Romans 11: The Olive Tree’s Root

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The apostle Paul asserted in Romans 11:1 that God had not rejected his people. Speaking metaphorically, he went on to compare the people of Israel to a cultivated olive tree. Because of unbelief, some, but not all, of the tree's branches had been broken off, and a wild olive branch had been grafted to the stock. Paul emphasized, however, that grafting the original branches back to the stock of the cultivated tree would be a much simpler task than grafting a wild olive to it.

Revised: 20-Apr-2013

The apostle Paul asserted in Romans 11:1 that God had not rejected his people. Speaking metaphorically, he went on to compare the people of Israel to a cultivated olive tree. Because of unbelief, some, but not all, of the tree’s branches had been broken off, and a wild olive branch had been grafted to the stock.[1] Paul emphasized, however, that grafting the original branches back to the stock of the cultivated tree would be a much simpler task than grafting a wild olive to it.

Paul spoke about Israel as a “cultivated olive tree” whose rootage was in the Patriarchs, particularly Abraham.[2] Some Bible commentators, however, interpreted the root of the olive tree as Christ or his messianic program.[3] When making that claim, they came dangerously close to endorsing an old, rotten idea: the root represents the New Israel, that is, the Church.

Once an exegete has identified the root of Paul’s metaphor with the Church, he or she cannot easily escape a subsequent and more pernicious conclusion: Israel of the flesh ceased to exist long ago. Rejecting carnal Israel, God gave her place of distinction to another. That other is the Church.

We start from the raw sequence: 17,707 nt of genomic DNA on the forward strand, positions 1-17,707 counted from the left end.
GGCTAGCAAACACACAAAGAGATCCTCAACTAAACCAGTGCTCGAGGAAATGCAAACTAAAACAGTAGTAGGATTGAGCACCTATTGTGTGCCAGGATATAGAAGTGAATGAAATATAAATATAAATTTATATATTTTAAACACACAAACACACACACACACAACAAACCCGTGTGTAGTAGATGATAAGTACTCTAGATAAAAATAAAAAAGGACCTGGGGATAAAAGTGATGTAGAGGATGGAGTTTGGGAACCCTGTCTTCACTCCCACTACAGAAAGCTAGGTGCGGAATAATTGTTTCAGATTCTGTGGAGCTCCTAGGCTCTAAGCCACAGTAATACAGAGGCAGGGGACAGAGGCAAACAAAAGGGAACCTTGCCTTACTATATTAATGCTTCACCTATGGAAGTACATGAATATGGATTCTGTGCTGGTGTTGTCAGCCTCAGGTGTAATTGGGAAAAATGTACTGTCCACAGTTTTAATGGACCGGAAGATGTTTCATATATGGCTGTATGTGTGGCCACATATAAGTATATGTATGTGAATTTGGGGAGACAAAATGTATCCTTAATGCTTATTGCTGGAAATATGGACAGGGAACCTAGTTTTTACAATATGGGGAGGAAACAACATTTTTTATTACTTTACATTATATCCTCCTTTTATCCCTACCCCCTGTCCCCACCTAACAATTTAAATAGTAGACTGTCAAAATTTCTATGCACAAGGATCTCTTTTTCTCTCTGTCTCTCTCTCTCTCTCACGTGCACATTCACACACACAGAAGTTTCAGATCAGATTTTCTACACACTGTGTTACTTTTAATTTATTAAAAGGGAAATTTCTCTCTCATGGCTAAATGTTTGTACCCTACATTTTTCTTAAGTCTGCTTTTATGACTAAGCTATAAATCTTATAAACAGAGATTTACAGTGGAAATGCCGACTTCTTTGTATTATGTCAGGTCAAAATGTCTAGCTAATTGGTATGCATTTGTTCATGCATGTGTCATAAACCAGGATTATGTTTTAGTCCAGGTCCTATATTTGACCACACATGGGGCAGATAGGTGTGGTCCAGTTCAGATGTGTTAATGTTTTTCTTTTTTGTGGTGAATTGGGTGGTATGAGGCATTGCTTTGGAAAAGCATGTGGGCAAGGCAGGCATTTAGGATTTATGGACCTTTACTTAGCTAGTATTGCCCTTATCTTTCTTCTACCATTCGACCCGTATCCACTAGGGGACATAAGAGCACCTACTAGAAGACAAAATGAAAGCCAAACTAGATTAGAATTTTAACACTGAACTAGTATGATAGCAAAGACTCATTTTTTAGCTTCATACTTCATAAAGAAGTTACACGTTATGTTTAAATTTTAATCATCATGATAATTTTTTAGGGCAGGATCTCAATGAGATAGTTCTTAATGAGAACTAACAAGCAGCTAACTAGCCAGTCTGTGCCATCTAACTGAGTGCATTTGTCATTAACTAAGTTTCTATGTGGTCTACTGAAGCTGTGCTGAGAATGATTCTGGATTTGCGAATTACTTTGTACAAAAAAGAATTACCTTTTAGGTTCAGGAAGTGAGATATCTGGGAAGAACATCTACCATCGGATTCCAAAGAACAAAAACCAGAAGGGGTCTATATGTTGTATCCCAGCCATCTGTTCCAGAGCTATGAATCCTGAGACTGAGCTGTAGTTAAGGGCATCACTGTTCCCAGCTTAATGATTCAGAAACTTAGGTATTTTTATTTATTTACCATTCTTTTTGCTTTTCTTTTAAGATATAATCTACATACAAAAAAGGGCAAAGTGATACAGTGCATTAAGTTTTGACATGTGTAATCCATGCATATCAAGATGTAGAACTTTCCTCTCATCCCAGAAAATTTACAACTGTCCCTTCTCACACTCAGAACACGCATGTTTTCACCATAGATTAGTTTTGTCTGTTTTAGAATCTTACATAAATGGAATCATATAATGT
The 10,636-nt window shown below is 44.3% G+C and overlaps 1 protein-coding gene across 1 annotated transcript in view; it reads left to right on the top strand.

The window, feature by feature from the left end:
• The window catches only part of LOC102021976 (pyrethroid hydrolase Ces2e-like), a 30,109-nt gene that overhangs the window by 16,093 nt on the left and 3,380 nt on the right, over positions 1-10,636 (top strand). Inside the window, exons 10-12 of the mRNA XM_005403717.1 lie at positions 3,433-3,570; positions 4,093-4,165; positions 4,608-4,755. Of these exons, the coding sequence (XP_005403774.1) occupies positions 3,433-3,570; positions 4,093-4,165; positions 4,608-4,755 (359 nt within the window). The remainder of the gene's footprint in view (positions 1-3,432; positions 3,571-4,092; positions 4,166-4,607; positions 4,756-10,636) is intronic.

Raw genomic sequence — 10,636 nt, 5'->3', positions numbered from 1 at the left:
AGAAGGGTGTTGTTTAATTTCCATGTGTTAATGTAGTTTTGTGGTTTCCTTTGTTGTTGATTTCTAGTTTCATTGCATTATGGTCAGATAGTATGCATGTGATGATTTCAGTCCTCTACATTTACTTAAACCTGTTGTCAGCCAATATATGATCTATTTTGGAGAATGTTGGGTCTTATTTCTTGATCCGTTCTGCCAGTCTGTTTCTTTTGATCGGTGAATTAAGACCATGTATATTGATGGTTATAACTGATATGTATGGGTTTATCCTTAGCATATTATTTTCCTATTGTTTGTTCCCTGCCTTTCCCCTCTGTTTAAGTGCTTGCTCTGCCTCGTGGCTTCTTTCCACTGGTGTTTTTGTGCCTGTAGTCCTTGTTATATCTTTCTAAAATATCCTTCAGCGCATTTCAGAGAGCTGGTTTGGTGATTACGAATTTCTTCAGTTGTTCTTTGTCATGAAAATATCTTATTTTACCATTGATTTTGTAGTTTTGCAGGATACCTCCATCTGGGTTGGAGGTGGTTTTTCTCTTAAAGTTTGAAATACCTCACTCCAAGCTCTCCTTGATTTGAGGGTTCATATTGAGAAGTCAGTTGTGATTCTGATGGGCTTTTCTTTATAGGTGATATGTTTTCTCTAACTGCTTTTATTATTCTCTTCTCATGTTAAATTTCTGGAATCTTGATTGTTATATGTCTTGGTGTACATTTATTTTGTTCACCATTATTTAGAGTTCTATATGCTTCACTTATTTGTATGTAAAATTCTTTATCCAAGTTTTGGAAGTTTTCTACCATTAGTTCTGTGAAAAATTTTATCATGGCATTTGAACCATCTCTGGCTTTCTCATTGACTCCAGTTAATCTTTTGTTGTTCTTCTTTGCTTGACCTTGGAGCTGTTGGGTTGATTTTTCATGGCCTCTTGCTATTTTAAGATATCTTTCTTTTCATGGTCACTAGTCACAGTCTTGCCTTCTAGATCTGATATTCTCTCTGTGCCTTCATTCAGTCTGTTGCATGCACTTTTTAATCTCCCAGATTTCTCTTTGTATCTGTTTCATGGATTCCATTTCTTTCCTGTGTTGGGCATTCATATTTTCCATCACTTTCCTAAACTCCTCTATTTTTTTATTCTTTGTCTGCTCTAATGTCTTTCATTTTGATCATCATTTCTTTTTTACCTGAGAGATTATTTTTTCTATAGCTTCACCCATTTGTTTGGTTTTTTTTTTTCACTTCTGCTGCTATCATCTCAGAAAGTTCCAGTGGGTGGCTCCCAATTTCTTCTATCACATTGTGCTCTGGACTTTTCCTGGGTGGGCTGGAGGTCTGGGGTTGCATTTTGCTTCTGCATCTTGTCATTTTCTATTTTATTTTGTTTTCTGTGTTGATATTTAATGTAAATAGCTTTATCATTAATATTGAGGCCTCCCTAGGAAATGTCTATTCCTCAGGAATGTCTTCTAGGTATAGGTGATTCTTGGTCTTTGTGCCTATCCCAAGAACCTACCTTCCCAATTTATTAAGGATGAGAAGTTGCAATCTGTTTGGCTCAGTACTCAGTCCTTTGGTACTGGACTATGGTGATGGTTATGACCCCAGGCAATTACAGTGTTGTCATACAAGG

There are two reasons that the olive tree’s root has been wrongly interpreted as symbolizing the Messiah. First, the Greek word ῥίζα (ridza, root) appears in Romans 11:16. There ridza seems to parallel the Greek word ἀπαρχή (aparxe, firstfruits), which calls to mind 1 Corinthians 15:20, 23. There Paul referred to Jesus, whom he regarded as Messiah, as “the aparxe (the firstfruits) of those who have fallen asleep.”

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  • [1] “The two beautiful sprigs which God engrafted into Abraham are Ruth and Naomi [sic, Naamah], who let themselves be planted into Israel as proselytes,” Christian Maurer, referring to Rabbi Eleazar’s saying preserved in the Babylonian Talmud, Yevamot 63a (entry ῥίζα [ridza] in Theological Dictionary of the New Testament [ed. Gerhard Friedrich; trans. Geoffrey W. Bromiley; Grand Rapids, MI: Wm. B. Eerdmans, 1968], 6:987): “What is the meaning of, ‘And in you will all the families of the earth be blessed’ [Gen. 12:3]? The Holy One, Blessed Be He, said to Abraham: ‘I have two branches to engraft upon you: Ruth the Moabitess and Naamah the Ammonitess.’ ‘All the families of the earth.’ [This scriptural phrase means that] even the other families who dwell on the earth are not blessed except for Israel’s sake….” According to Joseph Shulam, the apostle Paul “uses the metaphor of ‘grafting in’ to graphically demonstrate God’s plan to bless all the nations of the world through Abraham” (A Commentary on the Jewish Roots of Romans [Baltimore, MD: Lederer, 1997], 363, 370).
  • [2] Maurer, TDNT, 6:989; Shulam, Romans, 363, 371-73. Rom. 11:28 helps to confirm that Paul had the Patriarchs in mind.
  • [3] E.g., in ancient times, the church fathers; in this century, Karl Barth: Die Kirchliche Dogmatik, vol. 2: Die Lehre von Gott, part 2 (1942), 314 (English trans.: Church Dogmatics [Edinburgh: T. & T. Clark, 1957], 285f.).

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